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Letterman, Zeppelin honoured in DC

David Letterman's "stupid human tricks" and Top 10 lists are being vaulted into the ranks of cultural achievements as the late-night TV comedian receives this year's Kennedy Center Honors with rock band Led Zeppelin and three other artists.

Stars from New York, Hollywood and the music world gathered Sunday in Washington to salute the comedian and the band, along with actor Dustin Hoffman, Chicago bluesman Buddy Guy and ballerina Natalia Makarova.

The honours are the nation's highest award for those who have influenced American culture through the arts. President Barack Obama will host the honorees at the White House before they are saluted by fellow performers in a show to be broadcast Dec. 26 on CBS.

Meryl Streep introduced the honorees Saturday during a dinner at the U.S. State Department and noted that Letterman had surpassed his mentor, Johnny Carson, in sustaining the longest late-night television career for more than 30 years.

Stephen Colbert and Jimmy Kimmel joined in celebrating his influence on many other comedians.

"I knew Johnny, and I loved Johnny. Johnny was beyond reproach," Colbert said in a toast to Letterman. "Dave was stupid. Dave was ours. Dave was like us.

"We wanted to throw things off of buildings. ... We would love to stick our heads out the window of 30 Rock and yell at passers-by, 'I'm not wearing any pants!'"

Colbert marveled at Letterman receiving such an award after he "corrupted the minds of a generation."

Paul Shaffer, Letterman's longtime band leader, said he knew his boss was uncomfortable hearing such accolades, but that he was also enjoying every second of it.

Big names from the rock world dressed in black tie for the occasion to honour their heroes in Led Zeppelin as a string ensemble played "Kashmir" and other tunes at the State Department.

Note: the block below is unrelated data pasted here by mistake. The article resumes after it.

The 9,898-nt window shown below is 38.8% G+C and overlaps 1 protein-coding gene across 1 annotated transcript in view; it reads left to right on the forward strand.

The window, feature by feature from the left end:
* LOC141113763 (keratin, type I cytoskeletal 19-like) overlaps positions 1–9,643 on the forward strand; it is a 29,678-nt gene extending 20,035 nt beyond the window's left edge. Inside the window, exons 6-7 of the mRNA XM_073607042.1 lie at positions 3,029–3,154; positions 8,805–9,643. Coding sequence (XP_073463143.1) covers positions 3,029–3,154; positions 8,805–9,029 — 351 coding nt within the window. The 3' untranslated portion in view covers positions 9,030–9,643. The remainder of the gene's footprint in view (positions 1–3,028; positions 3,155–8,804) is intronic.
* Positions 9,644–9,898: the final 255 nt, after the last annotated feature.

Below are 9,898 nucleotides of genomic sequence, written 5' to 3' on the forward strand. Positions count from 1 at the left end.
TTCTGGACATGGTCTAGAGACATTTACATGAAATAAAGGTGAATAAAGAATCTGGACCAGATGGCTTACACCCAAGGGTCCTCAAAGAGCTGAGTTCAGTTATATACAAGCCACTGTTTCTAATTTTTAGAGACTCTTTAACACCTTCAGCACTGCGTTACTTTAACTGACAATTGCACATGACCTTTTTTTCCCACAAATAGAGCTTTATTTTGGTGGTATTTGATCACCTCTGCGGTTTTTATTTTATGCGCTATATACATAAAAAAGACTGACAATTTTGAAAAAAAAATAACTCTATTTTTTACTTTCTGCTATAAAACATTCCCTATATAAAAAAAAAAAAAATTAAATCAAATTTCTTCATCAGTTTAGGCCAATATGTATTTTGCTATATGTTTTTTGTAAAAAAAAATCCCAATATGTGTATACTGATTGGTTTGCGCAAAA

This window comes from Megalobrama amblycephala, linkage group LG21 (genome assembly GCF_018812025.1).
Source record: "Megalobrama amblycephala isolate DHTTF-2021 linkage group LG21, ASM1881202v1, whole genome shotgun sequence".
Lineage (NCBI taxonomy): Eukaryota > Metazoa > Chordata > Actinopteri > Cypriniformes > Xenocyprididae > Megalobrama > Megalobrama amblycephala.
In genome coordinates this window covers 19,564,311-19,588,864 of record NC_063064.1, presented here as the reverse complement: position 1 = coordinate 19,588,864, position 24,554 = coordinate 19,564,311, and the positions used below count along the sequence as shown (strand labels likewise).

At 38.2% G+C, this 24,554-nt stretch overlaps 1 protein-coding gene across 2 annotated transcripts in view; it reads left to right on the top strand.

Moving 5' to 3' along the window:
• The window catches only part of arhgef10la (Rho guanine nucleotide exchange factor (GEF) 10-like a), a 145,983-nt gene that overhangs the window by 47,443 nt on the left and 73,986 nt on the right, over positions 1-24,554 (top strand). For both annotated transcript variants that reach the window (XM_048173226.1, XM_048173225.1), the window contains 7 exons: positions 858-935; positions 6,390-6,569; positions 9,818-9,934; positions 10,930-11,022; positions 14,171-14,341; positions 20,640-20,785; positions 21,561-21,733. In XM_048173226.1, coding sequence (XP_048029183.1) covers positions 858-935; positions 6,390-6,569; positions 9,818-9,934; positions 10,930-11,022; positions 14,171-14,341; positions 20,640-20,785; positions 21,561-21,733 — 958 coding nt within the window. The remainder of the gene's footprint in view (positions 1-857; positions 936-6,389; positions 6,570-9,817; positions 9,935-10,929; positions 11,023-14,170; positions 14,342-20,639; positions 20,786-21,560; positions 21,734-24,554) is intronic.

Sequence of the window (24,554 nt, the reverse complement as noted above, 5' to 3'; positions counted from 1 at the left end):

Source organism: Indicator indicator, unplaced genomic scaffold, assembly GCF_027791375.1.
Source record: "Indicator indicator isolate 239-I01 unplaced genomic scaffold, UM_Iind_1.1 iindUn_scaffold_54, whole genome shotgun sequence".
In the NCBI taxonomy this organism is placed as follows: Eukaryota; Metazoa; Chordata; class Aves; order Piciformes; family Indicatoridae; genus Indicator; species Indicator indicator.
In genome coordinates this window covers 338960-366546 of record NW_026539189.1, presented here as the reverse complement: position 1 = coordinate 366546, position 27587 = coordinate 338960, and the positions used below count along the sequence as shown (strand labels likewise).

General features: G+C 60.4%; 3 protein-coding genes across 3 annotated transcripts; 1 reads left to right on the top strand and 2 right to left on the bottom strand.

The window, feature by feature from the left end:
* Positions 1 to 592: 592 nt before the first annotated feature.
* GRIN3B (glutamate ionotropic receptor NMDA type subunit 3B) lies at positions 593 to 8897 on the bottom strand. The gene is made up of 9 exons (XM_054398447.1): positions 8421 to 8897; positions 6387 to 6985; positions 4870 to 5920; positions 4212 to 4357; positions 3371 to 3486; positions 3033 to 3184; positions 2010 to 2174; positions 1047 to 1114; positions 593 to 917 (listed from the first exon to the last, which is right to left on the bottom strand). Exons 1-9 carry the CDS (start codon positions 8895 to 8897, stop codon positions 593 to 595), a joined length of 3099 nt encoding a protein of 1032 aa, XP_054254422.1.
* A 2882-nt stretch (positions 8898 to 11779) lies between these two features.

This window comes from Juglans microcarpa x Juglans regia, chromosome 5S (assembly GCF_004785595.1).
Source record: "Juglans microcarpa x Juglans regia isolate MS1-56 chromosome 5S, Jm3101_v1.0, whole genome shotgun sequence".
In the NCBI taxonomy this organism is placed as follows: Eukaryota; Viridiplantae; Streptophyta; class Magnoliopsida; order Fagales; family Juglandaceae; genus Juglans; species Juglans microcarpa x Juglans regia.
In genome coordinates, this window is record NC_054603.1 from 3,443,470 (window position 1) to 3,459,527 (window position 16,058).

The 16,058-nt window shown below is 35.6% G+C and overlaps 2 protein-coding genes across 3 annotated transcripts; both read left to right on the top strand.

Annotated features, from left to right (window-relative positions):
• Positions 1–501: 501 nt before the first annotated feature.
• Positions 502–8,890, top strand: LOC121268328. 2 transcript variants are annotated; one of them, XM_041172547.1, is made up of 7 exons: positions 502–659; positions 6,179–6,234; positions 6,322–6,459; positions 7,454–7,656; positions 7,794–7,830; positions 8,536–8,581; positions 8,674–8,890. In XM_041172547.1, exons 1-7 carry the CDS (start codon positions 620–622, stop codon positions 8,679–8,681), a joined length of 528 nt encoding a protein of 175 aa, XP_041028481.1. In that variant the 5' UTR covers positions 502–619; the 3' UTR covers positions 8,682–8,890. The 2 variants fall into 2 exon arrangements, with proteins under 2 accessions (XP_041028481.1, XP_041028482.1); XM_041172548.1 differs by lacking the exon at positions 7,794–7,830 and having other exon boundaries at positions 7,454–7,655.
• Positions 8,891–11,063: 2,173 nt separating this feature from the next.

Foo Fighters singer Dave Grohl said he never took any music lessons when he was starting out because "my teachers were Led Zeppelin. ... They were the most powerful thing in my life."

Lenny Kravitz said their music was special and became a lasting part of the culture of rock and roll.

"It's very difficult," he said. "You get four guys that come together and make something so much more powerful than they all are."

Zeppelin front man Robert Plant said he was flattered and overwhelmed in receiving the American culture prize. He said he was glad to see his former band mates, John Paul Jones and Jimmy Page, using good table manners.

The trio is scheduled to appear Monday on CBS' "Late Show with David Letterman." They are often asked if they'll reunite.

Plant told The Associated Press he plans to continue travelling the world and wants to make new music along the way.

Hoffman was honoured for charting his own path after taking a junior college class in acting that "nobody ever flunks." Streep said it became a pilgrimage with Hoffman waiting tables and typing for the yellow pages.

"He'd do anything if it meant at night he could find himself on the stage," said Streep. Hoffman and Streep both received Oscars for the 1979 film "Kramer vs. Kramer."

President Bill Clinton saluted Guy, the Chicago bluesman who was born into a family of sharecroppers with no electricity or running water in Louisiana. Guy went on to pioneer the use of distortion and feedback with his electric guitar.

Secretary of State Hillary Rodham Clinton said the ballerina Makarova "risked everything to have the freedom to dance the way she wanted to dance" when she defected from the Soviet Union in 1970.

Makarova quickly made her debut with the American Ballet Theatre and later was the first exiled artist to return to the Soviet Union before its fall to dance with the Kirov Ballet.

The Canadian Press


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